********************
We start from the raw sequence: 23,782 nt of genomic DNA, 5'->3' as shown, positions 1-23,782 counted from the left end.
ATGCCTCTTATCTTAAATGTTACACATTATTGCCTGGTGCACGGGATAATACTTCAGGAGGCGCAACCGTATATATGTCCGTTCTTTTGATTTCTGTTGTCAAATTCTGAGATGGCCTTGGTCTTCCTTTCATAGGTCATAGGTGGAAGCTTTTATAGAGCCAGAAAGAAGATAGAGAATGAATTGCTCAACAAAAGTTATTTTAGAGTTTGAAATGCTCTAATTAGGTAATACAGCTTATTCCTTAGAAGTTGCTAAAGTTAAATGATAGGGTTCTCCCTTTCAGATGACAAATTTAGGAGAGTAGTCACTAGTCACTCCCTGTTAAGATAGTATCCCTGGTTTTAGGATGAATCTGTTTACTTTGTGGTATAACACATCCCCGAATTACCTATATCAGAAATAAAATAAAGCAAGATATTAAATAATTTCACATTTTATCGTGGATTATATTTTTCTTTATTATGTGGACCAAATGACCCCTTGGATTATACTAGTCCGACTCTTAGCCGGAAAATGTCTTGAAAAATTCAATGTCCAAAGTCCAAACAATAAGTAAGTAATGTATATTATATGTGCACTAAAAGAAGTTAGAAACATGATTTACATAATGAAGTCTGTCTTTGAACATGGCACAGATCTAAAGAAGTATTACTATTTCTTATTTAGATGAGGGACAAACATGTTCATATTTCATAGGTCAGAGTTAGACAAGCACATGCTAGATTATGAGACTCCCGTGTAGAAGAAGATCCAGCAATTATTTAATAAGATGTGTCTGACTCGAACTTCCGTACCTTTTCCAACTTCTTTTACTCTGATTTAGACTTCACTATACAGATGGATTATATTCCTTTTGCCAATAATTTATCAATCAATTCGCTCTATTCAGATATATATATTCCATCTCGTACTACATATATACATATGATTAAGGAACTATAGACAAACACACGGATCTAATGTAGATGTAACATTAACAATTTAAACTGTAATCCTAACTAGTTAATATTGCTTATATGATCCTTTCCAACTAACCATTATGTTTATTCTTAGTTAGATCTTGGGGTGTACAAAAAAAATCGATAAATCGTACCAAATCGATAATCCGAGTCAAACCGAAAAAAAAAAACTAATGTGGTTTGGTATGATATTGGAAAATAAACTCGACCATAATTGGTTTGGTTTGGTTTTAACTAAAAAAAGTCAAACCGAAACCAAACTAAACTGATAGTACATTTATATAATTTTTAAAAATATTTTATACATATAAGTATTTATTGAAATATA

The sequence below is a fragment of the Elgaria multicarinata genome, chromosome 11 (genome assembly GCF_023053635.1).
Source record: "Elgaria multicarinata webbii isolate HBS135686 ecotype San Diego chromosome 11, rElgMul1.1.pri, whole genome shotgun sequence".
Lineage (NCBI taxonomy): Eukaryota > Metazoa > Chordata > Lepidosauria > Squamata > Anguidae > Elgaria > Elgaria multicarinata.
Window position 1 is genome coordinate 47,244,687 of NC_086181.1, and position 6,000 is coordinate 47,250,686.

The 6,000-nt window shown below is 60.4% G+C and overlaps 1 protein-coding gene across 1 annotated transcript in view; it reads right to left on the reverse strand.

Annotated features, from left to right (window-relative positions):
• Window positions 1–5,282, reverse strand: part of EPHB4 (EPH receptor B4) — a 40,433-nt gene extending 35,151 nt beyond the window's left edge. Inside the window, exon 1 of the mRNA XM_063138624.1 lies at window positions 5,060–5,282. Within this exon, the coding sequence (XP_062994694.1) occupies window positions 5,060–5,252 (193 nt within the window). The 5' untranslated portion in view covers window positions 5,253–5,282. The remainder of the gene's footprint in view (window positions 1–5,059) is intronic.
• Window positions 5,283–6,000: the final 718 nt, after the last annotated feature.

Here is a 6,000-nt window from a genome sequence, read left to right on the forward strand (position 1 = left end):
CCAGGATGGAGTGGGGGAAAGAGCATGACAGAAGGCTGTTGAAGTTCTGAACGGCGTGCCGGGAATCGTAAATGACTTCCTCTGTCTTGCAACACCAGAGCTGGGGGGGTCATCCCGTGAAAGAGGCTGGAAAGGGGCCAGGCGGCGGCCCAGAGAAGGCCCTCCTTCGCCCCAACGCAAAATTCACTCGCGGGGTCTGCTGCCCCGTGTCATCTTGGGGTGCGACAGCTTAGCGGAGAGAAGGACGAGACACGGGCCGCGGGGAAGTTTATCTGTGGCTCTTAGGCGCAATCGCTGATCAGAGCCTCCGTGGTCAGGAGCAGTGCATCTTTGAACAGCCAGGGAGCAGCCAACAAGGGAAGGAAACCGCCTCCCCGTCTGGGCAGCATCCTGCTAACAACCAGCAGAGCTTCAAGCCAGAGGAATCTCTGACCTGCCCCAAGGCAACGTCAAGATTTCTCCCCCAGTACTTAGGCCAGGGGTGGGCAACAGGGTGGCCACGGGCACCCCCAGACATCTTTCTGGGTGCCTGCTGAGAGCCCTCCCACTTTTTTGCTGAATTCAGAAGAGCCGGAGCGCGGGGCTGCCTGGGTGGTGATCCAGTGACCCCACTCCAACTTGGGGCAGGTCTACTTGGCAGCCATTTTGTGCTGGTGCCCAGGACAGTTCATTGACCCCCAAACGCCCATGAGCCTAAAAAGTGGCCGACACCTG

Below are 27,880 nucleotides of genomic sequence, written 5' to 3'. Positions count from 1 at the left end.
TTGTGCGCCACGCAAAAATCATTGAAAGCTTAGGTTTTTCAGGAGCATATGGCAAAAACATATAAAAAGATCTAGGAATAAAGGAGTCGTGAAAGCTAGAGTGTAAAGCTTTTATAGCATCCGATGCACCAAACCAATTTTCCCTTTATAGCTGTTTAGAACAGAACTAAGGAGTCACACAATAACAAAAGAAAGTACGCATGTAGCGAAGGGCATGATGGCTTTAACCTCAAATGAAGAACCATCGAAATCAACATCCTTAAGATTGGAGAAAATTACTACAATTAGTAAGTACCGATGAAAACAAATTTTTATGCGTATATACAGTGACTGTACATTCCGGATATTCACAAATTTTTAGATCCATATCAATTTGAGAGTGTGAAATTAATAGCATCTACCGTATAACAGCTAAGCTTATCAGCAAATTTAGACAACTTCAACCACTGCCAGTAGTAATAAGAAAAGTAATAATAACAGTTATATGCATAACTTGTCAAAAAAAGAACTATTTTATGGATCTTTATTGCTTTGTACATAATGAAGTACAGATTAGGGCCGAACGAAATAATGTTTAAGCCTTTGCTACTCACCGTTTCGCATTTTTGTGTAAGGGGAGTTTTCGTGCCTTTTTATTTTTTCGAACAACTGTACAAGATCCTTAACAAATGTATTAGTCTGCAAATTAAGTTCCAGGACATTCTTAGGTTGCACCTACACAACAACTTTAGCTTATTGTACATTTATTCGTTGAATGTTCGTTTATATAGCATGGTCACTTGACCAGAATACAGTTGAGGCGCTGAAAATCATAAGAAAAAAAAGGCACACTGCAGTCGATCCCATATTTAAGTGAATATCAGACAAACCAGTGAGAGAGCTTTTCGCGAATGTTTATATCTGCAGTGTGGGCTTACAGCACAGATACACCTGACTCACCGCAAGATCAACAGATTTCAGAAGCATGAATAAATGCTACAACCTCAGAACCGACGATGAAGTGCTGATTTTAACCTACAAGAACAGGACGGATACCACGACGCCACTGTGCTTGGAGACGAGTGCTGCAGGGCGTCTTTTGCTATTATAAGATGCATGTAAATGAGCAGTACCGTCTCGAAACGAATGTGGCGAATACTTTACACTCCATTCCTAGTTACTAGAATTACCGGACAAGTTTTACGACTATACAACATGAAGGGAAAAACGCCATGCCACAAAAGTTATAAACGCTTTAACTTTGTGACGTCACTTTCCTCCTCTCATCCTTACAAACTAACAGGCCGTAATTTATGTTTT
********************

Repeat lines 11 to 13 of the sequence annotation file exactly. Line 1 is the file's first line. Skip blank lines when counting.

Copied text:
Here is a 6,000-nt window from a genome sequence, read left to right on the forward strand (position 1 = left end):
CCAGGATGGAGTGGGGGAAAGAGCATGACAGAAGGCTGTTGAAGTTCTGAACGGCGTGCCGGGAATCGTAAATGACTTCCTCTGTCTTGCAACACCAGAGCTGGGGGGGTCATCCCGTGAAAGAGGCTGGAAAGGGGCCAGGCGGCGGCCCAGAGAAGGCCCTCCTTCGCCCCAACGCAAAATTCACTCGCGGGGTCTGCTGCCCCGTGTCATCTTGGGGTGCGACAGCTTAGCGGAGAGAAGGACGAGACACGGGCCGCGGGGAAGTTTATCTGTGGCTCTTAGGCGCAATCGCTGATCAGAGCCTCCGTGGTCAGGAGCAGTGCATCTTTGAACAGCCAGGGAGCAGCCAACAAGGGAAGGAAACCGCCTCCCCGTCTGGGCAGCATCCTGCTAACAACCAGCAGAGCTTCAAGCCAGAGGAATCTCTGACCTGCCCCAAGGCAACGTCAAGATTTCTCCCCCAGTACTTAGGCCAGGGGTGGGCAACAGGGTGGCCACGGGCACCCCCAGACATCTTTCTGGGTGCCTGCTGAGAGCCCTCCCACTTTTTTGCTGAATTCAGAAGAGCCGGAGCGCGGGGCTGCCTGGGTGGTGATCCAGTGACCCCACTCCAACTTGGGGCAGGTCTACTTGGCAGCCATTTTGTGCTGGTGCCCAGGACAGTTCATTGACCCCCAAACGCCCATGAGCCTAAAAAGTGGCCGACACCTG

Below are 27,880 nucleotides of genomic sequence, written 5' to 3'. Positions count from 1 at the left end.